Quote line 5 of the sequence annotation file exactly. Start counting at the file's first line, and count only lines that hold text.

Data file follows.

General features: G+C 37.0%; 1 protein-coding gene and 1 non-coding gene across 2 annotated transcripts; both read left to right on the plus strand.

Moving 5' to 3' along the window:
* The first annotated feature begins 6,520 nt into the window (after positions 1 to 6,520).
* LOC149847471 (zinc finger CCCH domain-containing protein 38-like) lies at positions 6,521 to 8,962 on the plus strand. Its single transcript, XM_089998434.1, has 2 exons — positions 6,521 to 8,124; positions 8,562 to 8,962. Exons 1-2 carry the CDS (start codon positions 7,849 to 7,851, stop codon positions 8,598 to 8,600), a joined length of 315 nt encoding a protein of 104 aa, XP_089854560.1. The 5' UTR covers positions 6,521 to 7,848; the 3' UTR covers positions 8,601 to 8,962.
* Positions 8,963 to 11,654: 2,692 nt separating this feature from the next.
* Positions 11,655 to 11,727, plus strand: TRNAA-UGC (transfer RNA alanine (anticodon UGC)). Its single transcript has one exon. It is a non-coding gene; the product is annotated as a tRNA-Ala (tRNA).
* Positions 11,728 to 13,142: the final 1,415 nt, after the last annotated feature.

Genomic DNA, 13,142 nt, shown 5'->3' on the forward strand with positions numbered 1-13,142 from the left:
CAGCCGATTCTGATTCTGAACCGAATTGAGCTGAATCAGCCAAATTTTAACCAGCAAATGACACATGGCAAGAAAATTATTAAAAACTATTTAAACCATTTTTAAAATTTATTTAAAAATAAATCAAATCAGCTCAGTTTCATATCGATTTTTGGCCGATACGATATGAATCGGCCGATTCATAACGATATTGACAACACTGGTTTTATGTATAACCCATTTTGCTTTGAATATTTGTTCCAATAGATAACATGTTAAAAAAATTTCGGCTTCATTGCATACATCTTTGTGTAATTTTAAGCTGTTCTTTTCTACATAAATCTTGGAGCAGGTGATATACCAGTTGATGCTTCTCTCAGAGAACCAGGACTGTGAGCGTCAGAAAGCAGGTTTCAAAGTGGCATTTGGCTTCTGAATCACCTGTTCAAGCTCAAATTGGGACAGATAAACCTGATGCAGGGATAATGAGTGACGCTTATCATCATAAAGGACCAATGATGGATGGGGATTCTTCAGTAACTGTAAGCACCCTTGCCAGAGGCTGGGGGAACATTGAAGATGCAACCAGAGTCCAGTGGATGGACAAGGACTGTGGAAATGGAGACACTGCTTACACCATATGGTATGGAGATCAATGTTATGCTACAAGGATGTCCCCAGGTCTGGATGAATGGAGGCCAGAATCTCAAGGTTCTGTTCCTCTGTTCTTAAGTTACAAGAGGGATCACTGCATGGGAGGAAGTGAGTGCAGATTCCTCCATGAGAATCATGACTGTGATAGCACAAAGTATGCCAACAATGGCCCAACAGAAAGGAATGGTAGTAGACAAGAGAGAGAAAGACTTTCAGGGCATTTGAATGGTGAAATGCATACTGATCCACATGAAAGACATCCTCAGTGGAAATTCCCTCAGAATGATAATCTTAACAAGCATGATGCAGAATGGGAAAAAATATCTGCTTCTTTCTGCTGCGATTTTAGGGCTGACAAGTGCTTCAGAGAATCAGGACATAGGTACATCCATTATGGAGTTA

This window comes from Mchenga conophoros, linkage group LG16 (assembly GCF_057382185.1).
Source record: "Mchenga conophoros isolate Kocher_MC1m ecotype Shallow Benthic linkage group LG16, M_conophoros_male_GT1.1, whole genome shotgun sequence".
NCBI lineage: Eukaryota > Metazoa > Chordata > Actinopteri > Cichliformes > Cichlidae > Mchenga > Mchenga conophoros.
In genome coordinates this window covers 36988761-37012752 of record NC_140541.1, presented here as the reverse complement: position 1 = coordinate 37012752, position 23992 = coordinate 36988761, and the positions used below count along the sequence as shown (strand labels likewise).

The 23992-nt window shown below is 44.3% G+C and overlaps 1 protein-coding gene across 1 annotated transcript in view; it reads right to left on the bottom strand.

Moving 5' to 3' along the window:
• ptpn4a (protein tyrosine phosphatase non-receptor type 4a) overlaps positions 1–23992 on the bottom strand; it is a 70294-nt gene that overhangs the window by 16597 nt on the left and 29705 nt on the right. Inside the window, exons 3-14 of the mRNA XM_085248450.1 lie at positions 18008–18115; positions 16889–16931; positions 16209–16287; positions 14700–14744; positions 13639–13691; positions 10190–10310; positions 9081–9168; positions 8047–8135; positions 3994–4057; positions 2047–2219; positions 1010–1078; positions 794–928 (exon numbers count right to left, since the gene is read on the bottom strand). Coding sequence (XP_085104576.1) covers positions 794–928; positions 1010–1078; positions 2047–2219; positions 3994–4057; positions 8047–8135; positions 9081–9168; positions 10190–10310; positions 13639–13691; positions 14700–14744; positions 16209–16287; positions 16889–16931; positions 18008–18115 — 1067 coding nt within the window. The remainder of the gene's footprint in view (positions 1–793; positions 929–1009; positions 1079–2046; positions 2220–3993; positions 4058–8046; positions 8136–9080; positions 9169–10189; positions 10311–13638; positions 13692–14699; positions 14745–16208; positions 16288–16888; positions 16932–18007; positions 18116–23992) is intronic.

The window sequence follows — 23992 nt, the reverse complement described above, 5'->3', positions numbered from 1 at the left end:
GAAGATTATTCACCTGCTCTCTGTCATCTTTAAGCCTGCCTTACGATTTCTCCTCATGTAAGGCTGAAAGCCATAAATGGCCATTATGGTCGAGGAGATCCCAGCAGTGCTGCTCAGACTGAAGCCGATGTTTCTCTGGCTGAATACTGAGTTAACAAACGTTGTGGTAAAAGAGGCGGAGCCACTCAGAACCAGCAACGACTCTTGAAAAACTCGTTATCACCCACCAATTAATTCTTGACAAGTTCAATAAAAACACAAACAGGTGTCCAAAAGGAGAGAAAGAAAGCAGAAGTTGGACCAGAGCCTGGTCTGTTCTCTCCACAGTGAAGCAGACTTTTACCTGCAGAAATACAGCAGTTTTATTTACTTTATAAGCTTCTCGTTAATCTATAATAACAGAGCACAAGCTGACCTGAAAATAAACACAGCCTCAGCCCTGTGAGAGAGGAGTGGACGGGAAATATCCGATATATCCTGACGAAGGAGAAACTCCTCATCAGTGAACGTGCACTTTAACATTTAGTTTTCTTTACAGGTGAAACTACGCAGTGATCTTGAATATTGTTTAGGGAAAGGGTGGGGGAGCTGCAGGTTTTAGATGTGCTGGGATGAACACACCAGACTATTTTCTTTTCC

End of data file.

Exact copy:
* Positions 8,963 to 11,654: 2,692 nt separating this feature from the next.